This blog is a layman's view of what's wrong with the world economy and, perhaps, how to correct them. Included in this blog will be renewables, green, sustainability and other such topics.
I hope some of these will be "good news".
An Occupy London protester outside the Bank of England. Photograph: Andy Rain/EPA
The ancient Greeks had a word for it – pleonexia – which means an overreaching desire for more than one's share. As Melissa Lane explained in last year's Eco-Republic: Ancient Thinking for a Green Age, this vice was often paired with hubris, a form of arrogance directed especially against the gods and therefore doomed to fail. The Greeks saw tyrants as fundamentally pleonetic in their motivation. As Lane writes: "Power served greed and so to tame power, one must tame greed."
In the 1970s and 80s, "the Chicago boys", from the Chicago school of economics, led by Milton Friedman, developed their anti-regulation, small state, pro-privatisation thesis – and were handed whole countries, aided by the International Monetary Fund (IMF), on which to experiment, among them Thatcher's Britain, Reagan's America, Mexico and Chile. David Harvey'sA Brief History of Neoliberalismdescribes how the democratically elected Salvador Allende was overthrown in Chile and the Chicago boys brought in. Under their influence, nationalisation was reversed, public assets privatised, natural resources opened up to unregulated exploitation (anyone like to buy one of our forests?), the unions and social organisations were torn apart and foreign direct investment and "freer" trade were facilitated. Rather than wealth trickling down, it rapidly found its way to the pinnacle of the pyramid.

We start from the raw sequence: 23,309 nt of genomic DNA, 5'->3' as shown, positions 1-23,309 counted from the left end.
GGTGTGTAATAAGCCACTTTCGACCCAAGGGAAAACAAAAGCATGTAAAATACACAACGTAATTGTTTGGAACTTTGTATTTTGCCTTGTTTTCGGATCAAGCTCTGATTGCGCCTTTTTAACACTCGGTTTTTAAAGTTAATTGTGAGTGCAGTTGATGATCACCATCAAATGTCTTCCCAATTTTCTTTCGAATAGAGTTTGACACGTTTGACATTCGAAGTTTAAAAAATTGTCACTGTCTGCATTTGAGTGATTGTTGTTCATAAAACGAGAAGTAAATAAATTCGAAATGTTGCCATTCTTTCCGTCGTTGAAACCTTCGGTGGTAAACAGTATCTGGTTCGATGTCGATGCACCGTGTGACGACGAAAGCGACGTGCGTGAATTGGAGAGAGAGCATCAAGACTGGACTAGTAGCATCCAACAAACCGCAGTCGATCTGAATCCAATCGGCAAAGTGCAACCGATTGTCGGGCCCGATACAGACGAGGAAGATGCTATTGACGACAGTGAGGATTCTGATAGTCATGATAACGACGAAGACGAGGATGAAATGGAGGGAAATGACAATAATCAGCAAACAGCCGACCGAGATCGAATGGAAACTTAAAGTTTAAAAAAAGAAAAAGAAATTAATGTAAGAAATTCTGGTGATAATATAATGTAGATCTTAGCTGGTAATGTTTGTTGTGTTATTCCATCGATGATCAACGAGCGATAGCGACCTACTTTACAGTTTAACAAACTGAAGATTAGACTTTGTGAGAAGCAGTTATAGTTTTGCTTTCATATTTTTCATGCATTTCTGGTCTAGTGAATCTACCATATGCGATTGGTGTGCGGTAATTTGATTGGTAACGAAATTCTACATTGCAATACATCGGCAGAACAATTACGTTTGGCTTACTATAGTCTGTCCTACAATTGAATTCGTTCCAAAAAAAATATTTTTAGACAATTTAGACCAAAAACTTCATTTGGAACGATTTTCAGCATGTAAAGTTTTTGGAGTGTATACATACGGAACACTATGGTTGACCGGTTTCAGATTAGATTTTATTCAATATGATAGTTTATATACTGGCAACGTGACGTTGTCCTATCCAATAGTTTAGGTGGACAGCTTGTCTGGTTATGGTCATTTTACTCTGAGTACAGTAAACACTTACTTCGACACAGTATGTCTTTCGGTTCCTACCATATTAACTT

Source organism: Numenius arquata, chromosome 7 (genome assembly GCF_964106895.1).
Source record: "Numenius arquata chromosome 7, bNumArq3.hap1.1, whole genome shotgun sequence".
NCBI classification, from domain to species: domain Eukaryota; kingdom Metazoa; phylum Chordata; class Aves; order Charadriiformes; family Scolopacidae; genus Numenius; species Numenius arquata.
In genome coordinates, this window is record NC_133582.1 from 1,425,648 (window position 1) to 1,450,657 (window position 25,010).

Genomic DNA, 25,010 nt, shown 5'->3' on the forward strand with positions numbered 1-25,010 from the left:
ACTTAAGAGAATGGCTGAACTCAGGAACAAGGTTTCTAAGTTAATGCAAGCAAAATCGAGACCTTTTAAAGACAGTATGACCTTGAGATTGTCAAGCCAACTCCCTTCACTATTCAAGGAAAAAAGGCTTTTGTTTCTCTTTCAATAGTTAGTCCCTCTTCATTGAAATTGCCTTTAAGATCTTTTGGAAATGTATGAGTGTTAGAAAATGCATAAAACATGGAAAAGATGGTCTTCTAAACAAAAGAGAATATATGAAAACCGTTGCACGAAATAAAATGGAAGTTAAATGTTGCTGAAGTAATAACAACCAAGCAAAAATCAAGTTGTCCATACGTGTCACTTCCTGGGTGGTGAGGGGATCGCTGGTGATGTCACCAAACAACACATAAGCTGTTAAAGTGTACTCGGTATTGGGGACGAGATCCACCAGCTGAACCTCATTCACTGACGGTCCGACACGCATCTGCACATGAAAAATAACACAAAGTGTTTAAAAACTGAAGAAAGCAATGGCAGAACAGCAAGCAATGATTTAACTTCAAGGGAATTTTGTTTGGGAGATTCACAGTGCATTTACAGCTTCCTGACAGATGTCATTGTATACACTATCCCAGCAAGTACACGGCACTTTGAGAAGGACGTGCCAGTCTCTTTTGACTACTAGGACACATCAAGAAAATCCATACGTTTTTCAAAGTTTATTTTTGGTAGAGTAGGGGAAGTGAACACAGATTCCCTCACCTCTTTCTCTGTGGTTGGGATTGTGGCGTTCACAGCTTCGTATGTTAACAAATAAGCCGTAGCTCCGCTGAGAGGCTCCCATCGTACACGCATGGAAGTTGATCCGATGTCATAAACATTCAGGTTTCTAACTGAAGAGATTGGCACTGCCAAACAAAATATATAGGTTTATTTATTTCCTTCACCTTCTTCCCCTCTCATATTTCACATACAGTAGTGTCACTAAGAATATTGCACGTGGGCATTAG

As Stiglitz explains, these policies were – and are – protected by myths, not least that the highest paid "deserve" their excess of riches.In The Price of Inequality, Joseph E Stiglitz passionately describes how unrestrained power and rampant greed are writing an epitaph for the American dream. The promise of the US as the land of opportunity has been shattered by the modern pleonetic tyrants, who make up the 1%, while sections of the 99% across the globe are beginning to vent their rage. That often inchoate anger, seen in Occupy Wall Street and Spain's los indignados, is given shape, fluency, substance and authority by Stiglitz. He does so not in the name of revolution – although he tells the 1% that their bloody time may yet come – but in order that capitalism be snatched back from free market fundamentalism and put to the service of the many, not the few.
For roughly 30 years after the second world war, the 1% had a steady share of the US cake. In the five years to 2007, however, the top 1% seized more than 65% of the gain in US national income. In 2010, their share was 93%. This did not create greater prosperity for all (myth number one). On the contrary, much of this gain was "rent seeking", not creating new wealth but taking it from others; a modern wild west. In the last three decades, the bottom 90% in the US (figures that resonate in the UK) have seen their wages grow by 15%. The 1% have seen their wages increase by 150%. Another myth is that bloated salaries are necessary to retain high achievers. Except, as Stiglitz points out, the rewards are more often for failure. The inequality gap is becoming a chasm. Stiglitz demonstrates how, in the US, those born poor will stay poor yet nearly seven in 10 Americans still believe the ladder of opportunity exists.
The Price of Inequality is a powerful plea for the implementation of what Alexis de Tocqueville termed "self-interest properly understood". Stiglitz writes: "Paying attention to everyone else's self-interest – in other words to the common welfare – is in fact a precondition for one's own ultimate wellbeing… it isn't just good for the soul; it's good for business." Unfortunately, that's what those with hubris and pleonexia have never understood – and we are all paying the price. .